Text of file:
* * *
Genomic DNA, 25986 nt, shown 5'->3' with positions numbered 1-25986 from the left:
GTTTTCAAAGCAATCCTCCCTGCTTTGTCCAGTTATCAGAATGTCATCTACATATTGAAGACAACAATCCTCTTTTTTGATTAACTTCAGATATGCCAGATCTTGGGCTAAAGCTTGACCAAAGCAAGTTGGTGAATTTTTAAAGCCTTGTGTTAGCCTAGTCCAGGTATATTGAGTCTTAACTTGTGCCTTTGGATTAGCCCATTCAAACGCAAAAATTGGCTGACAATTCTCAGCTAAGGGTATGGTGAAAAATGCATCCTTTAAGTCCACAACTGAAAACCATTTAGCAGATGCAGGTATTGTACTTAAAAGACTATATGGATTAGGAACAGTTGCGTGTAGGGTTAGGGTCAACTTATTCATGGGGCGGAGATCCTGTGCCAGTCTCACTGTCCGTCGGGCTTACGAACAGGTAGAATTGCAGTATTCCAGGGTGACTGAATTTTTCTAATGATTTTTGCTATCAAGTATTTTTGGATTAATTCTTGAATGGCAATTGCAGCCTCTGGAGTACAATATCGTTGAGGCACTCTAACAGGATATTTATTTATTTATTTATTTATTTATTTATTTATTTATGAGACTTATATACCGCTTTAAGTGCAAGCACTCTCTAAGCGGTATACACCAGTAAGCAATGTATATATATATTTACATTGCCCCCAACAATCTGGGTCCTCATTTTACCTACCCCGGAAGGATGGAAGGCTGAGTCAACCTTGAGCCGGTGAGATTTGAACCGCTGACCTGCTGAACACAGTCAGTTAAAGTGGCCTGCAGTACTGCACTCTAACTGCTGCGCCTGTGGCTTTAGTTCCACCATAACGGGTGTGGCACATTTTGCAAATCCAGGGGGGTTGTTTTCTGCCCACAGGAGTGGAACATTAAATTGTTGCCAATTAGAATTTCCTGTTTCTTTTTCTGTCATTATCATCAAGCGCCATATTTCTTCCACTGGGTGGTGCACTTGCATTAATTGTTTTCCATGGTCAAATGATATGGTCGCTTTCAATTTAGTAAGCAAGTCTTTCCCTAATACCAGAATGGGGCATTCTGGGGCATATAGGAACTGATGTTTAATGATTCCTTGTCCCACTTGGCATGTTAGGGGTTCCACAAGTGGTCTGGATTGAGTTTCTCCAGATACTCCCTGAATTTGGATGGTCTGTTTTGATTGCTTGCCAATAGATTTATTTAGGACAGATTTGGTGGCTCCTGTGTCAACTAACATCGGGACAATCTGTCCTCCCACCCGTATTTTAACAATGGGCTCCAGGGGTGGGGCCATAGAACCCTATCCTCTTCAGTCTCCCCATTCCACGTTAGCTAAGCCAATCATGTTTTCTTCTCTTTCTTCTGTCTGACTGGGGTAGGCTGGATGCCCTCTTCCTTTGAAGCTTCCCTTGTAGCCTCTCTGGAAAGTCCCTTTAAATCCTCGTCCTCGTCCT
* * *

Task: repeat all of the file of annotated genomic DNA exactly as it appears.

Genomic DNA, 25986 nt, shown 5'->3' with positions numbered 1-25986 from the left:
GTTTTCAAAGCAATCCTCCCTGCTTTGTCCAGTTATCAGAATGTCATCTACATATTGAAGACAACAATCCTCTTTTTTGATTAACTTCAGATATGCCAGATCTTGGGCTAAAGCTTGACCAAAGCAAGTTGGTGAATTTTTAAAGCCTTGTGTTAGCCTAGTCCAGGTATATTGAGTCTTAACTTGTGCCTTTGGATTAGCCCATTCAAACGCAAAAATTGGCTGACAATTCTCAGCTAAGGGTATGGTGAAAAATGCATCCTTTAAGTCCACAACTGAAAACCATTTAGCAGATGCAGGTATTGTACTTAAAAGACTATATGGATTAGGAACAGTTGCGTGTAGGGTTAGGGTCAACTTATTCATGGGGCGGAGATCCTGTGCCAGTCTCACTGTCCGTCGGGCTTACGAACAGGTAGAATTGCAGTATTCCAGGGTGACTGAATTTTTCTAATGATTTTTGCTATCAAGTATTTTTGGATTAATTCTTGAATGGCAATTGCAGCCTCTGGAGTACAATATCGTTGAGGCACTCTAACAGGATATTTATTTATTTATTTATTTATTTATTTATTTATTTATGAGACTTATATACCGCTTTAAGTGCAAGCACTCTCTAAGCGGTATACACCAGTAAGCAATGTATATATATATTTACATTGCCCCCAACAATCTGGGTCCTCATTTTACCTACCCCGGAAGGATGGAAGGCTGAGTCAACCTTGAGCCGGTGAGATTTGAACCGCTGACCTGCTGAACACAGTCAGTTAAAGTGGCCTGCAGTACTGCACTCTAACTGCTGCGCCTGTGGCTTTAGTTCCACCATAACGGGTGTGGCACATTTTGCAAATCCAGGGGGGTTGTTTTCTGCCCACAGGAGTGGAACATTAAATTGTTGCCAATTAGAATTTCCTGTTTCTTTTTCTGTCATTATCATCAAGCGCCATATTTCTTCCACTGGGTGGTGCACTTGCATTAATTGTTTTCCATGGTCAAATGATATGGTCGCTTTCAATTTAGTAAGCAAGTCTTTCCCTAATACCAGAATGGGGCATTCTGGGGCATATAGGAACTGATGTTTAATGATTCCTTGTCCCACTTGGCATGTTAGGGGTTCCACAAGTGGTCTGGATTGAGTTTCTCCAGATACTCCCTGAATTTGGATGGTCTGTTTTGATTGCTTGCCAATAGATTTATTTAGGACAGATTTGGTGGCTCCTGTGTCAACTAACATCGGGACAATCTGTCCTCCCACCCGTATTTTAACAATGGGCTCCAGGGGTGGGGCCATAGAACCCTATCCTCTTCAGTCTCCCCATTCCACGTTAGCTAAGCCAATCATGTTTTCTTCTCTTTCTTCTGTCTGACTGGGGTAGGCTGGATGCCCTCTTCCTTTGAAGCTTCCCTTGTAGCCTCTCTGGAAAGTCCCTTTAAATCCTCGTCCTCGTCCT